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Posters in Parliament Awards Presentation

Posted on: February 17, 2015 by: Helen Hewertson

Posters in Parliament Awards Presentation

Presentation speech by  Sir Anthony Cleaver Hon FREng, FRCM

“First, may I say how delighted I am to have had the opportunity to review so many good posters here today. As judges, we only had time to see  the eleven that were short-listed but, judging by these, I am sure the overall standard was very high, so you should all be very proud of your achievement in getting this far, regardless of whether you win an award.

Research is one of the UK’s greatest strengths. One of the ways in which this is measured is by the number of times research is cited in papers published in the top journals. I hope you will forgive me if, as Chairman of NERC, I use NERC’s outstanding record to illustrate this. UK is rated first in the world for environmental science by this measure. Environmental science leads all other UK research fields on citation impact, our environmental scientists produce more top-ranked publications per pound invested than any comparable nation and NERC-funded scientists achieve twice the world average for citations.

So we start with a strong position. However, we need to maintain it and that brings us to the importance of this event – as one way of encouraging the next generation of research by recognising research performance at the undergraduate level.

The judges were asked to assess the entries on three criteria – the quality of the research; the extent of the student’s personal contribution and their ability to explain their conclusions to a non-specialist audience. Just the right criteria my view. First, this competition encourages undergraduates to start to learn how to do research at an early stage. Then it encourages them to learn how to communicate their findings to a lay audience – in my experience a skill often not sufficiently developed by much more senior researchers. As an arts graduate myself I have sometimes remarked to my scientific colleagues that they would gain more support if they were as skilful with their words as they are with their numbers. And third, many of you probably don’t know exactly what you will do after you graduate, I certainly didn’t as an undergraduate, and you will, in any case, be working in a different world from today, given the level of change you are bound to encounter in your careers. One of the most striking aspects as we went round today was that in nearly every case the project had meant that the research had to draw on disciplines outside the student’s own field of study – illustrating the ever-increasing importance of inter-disciplinarity, a lesson it is never too soon to learn.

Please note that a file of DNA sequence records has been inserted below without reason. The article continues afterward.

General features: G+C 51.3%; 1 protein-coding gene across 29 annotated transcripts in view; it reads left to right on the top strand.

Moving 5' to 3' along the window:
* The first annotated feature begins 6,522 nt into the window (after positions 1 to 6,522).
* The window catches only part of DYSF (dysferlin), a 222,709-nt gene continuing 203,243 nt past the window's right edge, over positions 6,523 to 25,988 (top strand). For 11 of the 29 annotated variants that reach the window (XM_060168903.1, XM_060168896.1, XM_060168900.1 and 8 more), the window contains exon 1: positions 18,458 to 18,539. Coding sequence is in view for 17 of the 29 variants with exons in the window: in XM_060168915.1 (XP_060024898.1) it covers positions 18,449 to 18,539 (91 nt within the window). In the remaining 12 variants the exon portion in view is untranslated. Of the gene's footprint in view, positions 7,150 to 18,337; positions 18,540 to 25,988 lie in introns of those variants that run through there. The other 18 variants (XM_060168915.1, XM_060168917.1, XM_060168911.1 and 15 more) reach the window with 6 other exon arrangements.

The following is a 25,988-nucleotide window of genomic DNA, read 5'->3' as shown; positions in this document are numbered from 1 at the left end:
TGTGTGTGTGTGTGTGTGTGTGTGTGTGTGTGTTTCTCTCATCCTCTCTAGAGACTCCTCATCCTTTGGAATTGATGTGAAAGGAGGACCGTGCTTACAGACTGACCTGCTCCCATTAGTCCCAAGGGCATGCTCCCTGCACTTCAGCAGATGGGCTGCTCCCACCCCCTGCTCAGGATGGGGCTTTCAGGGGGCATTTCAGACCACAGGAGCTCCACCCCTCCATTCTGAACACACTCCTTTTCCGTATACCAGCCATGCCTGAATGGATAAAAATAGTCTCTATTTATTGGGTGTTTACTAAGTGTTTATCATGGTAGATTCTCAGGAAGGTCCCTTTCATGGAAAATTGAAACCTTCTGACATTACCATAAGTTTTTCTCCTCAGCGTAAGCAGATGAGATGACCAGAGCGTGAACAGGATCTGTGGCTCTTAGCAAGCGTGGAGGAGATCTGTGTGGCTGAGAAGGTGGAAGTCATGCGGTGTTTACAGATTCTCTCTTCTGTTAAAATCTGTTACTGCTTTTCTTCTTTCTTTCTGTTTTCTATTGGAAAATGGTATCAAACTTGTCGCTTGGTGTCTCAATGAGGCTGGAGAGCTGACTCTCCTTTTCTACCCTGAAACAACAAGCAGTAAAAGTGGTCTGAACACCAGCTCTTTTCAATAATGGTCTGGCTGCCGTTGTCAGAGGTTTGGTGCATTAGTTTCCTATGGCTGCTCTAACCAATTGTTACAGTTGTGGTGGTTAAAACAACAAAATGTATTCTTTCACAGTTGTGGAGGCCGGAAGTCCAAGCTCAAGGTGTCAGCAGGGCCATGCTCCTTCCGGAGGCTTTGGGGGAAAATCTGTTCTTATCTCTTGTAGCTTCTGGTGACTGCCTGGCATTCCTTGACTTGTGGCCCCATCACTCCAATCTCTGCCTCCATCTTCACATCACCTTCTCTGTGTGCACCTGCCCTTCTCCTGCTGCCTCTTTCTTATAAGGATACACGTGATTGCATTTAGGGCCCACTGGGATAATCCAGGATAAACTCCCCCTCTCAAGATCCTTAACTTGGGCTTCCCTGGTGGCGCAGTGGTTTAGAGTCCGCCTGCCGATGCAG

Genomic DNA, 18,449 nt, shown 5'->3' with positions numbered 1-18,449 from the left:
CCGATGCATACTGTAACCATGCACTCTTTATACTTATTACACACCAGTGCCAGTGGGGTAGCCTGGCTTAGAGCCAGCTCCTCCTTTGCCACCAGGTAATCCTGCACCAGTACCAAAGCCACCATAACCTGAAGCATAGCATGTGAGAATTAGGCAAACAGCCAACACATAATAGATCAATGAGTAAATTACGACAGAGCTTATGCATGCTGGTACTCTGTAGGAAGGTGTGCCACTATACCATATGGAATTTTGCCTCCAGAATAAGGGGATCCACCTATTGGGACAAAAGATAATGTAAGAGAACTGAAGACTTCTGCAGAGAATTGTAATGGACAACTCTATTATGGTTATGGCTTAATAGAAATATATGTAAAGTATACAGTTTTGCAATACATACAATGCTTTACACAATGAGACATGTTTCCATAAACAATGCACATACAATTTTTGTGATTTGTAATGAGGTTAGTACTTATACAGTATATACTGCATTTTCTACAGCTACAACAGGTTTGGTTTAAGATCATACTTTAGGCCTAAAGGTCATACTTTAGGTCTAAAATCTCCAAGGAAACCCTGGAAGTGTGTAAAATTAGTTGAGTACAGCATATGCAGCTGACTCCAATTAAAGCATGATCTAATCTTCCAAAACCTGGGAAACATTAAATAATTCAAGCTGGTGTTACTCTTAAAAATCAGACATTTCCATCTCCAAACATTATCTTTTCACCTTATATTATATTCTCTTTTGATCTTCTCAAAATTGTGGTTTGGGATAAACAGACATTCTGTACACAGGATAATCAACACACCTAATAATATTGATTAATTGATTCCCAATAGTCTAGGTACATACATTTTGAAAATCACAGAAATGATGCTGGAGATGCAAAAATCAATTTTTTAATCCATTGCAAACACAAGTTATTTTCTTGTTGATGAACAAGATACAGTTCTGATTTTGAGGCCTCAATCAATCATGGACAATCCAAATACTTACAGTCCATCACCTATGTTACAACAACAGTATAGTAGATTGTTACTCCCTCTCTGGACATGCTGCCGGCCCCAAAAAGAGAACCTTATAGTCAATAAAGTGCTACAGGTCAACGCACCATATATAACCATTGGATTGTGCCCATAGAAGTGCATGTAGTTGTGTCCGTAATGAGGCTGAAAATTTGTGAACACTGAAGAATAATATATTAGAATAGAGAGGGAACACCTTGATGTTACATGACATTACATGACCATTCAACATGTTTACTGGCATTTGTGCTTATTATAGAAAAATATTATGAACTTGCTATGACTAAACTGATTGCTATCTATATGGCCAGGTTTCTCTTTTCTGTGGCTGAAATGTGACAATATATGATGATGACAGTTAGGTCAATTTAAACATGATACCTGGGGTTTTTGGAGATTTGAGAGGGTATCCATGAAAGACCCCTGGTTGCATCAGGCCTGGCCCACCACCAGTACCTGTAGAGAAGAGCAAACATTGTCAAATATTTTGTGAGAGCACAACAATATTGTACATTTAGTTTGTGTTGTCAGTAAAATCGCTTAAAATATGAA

As I said at the beginning, the overall standard was very high but we were asked to choose just two winners, so the first prize goes to Francesca Jaroszynska for her poster on “100 years of alpine vegetation change in Perthshire”.  Next we chose Aniket De for “Living gods in borderlands: religion, nationalism and performance along the Indo-Bangladesh border”. And we felt that a third entry really deserved a prize – and here I had to declare a potential conflict of interest, as one of her supervisors is funded by NERC – Lucinda McGregor for “the reliability of cloud representation in climate models”.

Congratulations to all of you.”

student award winners

Student award winners Lucinda McGregor, Francesca Jaroszynska, and Aniket De

 

 

About the Author

Helen Hewertson

Helen Hewertson

Research assistant in the Research and Innovation Office at UCLan specialising in Research-informed Teaching: pedagogic research and undergraduate research. Interested in psychology, educational research, UX and Human Computer Interaction.

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